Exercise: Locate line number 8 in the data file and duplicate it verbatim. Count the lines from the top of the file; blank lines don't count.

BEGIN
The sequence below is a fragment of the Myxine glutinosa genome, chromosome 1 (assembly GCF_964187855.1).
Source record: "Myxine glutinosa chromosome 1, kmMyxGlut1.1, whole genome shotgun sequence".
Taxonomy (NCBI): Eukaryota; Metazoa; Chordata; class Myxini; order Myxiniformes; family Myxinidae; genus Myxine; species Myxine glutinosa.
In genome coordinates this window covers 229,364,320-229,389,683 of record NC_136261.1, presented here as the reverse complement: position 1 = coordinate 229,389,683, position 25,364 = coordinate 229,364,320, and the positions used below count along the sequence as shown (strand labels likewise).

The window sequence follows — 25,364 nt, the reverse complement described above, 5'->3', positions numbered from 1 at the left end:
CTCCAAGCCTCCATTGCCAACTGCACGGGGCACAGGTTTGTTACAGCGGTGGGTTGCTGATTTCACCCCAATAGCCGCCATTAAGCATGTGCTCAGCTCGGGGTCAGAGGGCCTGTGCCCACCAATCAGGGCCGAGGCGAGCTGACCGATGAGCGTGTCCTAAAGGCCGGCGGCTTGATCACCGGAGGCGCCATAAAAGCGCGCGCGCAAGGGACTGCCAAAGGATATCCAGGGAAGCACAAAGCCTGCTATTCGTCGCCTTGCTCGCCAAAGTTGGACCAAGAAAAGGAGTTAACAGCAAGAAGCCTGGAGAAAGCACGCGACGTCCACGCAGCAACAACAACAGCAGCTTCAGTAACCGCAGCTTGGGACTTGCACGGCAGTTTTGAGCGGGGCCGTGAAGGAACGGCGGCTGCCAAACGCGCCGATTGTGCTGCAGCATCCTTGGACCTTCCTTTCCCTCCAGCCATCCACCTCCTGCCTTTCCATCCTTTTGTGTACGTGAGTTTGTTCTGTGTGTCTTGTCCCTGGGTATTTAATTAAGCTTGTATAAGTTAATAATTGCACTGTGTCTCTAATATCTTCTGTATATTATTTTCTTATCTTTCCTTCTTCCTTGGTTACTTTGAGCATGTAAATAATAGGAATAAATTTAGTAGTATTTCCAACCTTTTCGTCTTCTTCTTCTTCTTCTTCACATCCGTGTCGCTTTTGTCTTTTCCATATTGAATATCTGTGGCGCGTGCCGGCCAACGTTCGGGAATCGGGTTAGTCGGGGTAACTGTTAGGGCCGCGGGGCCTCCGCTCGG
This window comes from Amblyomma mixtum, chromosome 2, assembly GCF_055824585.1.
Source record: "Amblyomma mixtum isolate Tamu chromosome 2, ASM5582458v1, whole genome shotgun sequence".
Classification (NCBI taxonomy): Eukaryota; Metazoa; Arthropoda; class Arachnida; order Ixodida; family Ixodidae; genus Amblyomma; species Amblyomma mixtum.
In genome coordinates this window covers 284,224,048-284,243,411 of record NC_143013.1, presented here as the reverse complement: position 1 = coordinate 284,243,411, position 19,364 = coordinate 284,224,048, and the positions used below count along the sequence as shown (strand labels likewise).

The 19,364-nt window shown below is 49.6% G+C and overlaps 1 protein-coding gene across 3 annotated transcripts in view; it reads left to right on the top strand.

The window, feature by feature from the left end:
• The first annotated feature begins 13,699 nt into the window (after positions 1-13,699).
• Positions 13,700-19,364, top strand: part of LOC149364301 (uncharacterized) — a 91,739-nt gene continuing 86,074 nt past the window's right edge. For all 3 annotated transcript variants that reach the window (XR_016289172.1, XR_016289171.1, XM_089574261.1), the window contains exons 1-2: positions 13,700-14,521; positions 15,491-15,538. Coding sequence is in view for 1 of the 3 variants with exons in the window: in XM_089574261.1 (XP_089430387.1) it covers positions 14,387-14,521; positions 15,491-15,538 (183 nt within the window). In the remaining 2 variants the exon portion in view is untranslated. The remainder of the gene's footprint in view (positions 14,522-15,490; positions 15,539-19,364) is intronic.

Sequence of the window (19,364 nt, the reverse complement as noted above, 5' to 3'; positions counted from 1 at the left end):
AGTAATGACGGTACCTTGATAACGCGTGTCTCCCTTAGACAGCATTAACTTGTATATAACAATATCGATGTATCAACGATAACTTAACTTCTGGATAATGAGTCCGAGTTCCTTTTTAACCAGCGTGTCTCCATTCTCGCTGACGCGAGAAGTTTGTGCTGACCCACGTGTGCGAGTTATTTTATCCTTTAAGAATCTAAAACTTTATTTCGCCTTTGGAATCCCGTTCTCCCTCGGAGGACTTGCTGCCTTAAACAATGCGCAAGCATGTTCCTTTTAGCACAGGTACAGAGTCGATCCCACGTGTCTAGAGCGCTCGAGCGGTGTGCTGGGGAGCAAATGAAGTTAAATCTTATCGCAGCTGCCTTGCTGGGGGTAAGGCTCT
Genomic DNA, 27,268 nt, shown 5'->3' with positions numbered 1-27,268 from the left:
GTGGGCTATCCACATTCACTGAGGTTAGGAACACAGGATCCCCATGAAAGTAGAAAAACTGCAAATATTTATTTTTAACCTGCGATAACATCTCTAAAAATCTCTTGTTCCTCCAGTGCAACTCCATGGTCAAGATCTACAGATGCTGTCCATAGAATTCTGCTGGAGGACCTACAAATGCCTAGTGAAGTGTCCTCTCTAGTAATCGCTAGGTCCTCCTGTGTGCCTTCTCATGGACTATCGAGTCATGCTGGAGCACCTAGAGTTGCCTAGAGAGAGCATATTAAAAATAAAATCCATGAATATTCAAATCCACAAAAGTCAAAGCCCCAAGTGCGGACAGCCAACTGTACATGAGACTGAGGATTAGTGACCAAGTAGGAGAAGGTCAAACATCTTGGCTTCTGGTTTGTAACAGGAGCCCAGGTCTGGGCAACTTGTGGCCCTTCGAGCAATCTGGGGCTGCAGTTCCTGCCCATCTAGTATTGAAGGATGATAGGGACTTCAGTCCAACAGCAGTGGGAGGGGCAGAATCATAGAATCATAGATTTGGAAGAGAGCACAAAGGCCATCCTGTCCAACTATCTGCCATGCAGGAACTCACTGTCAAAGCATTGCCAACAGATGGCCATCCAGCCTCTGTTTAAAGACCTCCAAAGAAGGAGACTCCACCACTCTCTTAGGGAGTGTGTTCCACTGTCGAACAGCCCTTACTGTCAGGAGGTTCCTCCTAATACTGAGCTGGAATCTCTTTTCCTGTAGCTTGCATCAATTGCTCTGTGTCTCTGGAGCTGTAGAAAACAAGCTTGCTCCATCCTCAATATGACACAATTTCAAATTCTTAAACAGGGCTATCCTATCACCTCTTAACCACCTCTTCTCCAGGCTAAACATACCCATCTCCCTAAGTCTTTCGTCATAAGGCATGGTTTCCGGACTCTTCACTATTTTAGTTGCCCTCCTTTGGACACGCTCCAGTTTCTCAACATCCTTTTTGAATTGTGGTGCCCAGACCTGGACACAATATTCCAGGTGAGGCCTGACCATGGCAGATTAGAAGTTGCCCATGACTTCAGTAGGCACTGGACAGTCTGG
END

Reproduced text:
Source record: "Amblyomma mixtum isolate Tamu chromosome 2, ASM5582458v1, whole genome shotgun sequence".